The City of Burnaby is taking a significant step towards its climate action commitments with the adoption of its new Construction & Demolition Waste Diversion Bylaw, which mandates that at least 70 per cent of waste created as a result of building demolitions must be diverted from landfills.

Once the bylaw comes into force in fall of this year, it will represent a large stride in the City of Burnaby’s efforts to meet Metro Vancouver’s regional goal of 80 per cent overall waste diversion.

Adoption of the new bylaw is the latest action the City is taking to implement the big moves identified in Burnaby’s 2020 Climate Action Framework. As materials from construction and demolition make up a third of Metro Vancouver’s solid waste, making improvements in the sector is an integral part of the City’s overall waste reduction strategy. More than half of the approximately 400,000 tonnes of demolition material which flows into Metro Vancouver landfills annually is recyclable, and diverting resources like wood, metal and concrete to recycling facilities is a vital step in reducing the greenhouse gases these materials emit when not disposed of correctly.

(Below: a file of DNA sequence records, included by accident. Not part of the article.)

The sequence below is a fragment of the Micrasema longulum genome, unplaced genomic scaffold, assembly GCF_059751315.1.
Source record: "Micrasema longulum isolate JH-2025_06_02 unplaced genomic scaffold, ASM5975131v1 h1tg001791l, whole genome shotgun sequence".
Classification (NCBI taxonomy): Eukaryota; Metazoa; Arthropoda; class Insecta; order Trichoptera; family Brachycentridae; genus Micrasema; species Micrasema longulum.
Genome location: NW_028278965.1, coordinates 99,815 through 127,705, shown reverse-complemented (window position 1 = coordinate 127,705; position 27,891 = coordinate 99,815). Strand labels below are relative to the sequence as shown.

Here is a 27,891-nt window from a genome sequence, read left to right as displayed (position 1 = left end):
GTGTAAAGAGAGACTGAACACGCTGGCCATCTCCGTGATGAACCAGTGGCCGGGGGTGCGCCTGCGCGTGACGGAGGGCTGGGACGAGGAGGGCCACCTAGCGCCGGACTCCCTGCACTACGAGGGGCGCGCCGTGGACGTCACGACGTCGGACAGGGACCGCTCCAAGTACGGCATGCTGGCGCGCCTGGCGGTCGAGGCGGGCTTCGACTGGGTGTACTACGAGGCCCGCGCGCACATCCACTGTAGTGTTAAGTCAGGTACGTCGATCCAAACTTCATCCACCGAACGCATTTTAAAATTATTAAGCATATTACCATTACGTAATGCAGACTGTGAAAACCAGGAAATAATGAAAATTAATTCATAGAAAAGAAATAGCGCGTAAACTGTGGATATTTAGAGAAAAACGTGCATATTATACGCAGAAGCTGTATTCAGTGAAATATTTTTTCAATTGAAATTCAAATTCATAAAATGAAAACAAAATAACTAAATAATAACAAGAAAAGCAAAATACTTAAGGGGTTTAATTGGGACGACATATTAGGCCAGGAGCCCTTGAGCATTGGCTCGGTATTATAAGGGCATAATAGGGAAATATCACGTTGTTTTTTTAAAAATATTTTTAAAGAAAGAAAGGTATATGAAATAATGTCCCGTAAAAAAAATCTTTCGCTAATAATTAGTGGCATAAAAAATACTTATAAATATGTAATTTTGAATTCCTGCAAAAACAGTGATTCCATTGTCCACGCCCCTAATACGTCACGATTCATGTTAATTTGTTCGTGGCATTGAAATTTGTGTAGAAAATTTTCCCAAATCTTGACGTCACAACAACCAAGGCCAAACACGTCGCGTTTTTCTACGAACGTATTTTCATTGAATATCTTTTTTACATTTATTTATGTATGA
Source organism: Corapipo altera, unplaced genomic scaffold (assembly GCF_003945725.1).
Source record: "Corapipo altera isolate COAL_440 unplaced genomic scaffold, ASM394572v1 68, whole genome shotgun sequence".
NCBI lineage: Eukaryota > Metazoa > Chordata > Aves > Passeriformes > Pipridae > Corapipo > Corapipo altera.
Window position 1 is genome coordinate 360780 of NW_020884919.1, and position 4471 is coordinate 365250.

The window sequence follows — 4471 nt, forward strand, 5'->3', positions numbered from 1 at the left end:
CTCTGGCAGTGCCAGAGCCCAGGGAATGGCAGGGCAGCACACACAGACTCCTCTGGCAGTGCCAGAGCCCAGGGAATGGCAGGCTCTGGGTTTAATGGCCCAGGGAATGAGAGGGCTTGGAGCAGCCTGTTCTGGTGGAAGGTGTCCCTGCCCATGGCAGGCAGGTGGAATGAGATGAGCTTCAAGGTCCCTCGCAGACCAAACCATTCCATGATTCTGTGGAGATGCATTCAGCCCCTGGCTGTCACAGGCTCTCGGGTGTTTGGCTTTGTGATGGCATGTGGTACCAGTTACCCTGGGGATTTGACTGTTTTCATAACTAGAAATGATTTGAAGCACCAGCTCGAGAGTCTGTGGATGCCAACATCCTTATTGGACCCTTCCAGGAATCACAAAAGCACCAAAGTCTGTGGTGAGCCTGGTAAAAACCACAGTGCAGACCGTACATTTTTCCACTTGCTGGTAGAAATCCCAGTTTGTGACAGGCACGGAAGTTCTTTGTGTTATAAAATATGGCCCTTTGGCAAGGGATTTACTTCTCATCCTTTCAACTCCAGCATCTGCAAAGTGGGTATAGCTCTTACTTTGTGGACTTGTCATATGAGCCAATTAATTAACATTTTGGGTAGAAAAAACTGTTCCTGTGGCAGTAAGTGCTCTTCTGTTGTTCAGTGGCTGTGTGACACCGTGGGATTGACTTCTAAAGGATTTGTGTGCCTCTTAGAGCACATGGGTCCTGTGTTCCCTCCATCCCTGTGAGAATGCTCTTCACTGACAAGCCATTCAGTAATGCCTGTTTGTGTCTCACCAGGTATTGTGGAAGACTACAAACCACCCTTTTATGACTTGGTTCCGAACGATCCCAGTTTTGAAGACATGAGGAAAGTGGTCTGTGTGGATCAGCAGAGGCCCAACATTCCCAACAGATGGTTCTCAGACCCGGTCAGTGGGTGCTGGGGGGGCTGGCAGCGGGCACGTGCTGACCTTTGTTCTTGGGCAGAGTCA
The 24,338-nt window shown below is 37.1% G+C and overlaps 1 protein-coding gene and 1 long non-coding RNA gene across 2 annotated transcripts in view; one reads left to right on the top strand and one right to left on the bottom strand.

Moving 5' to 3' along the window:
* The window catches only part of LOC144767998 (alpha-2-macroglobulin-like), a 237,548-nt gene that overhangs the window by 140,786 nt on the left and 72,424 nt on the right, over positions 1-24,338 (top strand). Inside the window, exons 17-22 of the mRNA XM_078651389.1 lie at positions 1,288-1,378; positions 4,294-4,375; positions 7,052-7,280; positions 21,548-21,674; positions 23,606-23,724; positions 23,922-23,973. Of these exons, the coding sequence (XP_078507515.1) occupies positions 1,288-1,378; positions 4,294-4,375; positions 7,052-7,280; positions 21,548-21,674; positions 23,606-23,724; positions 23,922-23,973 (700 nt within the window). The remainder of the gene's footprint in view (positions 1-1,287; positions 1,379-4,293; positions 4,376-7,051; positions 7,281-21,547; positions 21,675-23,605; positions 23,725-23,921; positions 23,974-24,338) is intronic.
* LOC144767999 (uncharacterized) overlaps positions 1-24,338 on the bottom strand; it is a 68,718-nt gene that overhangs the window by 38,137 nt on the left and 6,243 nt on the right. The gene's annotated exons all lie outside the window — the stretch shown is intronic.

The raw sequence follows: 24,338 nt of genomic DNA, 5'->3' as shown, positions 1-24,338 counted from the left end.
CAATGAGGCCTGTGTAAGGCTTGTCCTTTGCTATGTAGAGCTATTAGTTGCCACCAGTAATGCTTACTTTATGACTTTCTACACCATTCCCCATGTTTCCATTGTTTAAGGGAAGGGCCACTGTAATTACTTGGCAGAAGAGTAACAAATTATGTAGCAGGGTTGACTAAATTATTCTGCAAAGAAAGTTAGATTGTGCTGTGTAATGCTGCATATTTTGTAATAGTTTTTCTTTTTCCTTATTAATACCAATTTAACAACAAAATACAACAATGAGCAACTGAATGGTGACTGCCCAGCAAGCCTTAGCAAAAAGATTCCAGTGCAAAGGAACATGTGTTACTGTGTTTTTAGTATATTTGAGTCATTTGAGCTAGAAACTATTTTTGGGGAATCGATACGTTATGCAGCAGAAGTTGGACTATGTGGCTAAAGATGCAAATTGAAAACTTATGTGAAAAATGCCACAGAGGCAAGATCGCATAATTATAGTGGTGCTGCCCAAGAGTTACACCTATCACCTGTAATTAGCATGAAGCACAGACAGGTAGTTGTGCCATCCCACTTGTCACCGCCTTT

The new bylaw will be introduced in phases, with multi-family and non-residential demolitions subject to the new regulations on October 1, 2022, and rules for single- and two-family buildings coming into force on March 1, 2023. After these dates, demolitions will require a non-refundable application fee of $250, and a deposit of $2.25 per square foot of the building being demolished, with a maximum deposit cap of $50,000. The refund received will be calculated on the percentage of waste diverted to the proper recycling channels, with the entire deposit amount being refunded for demolitions which divert 70% or more of their waste.

See also  City of Victoria moves to reduce construction waste

Featured image: (Getty)

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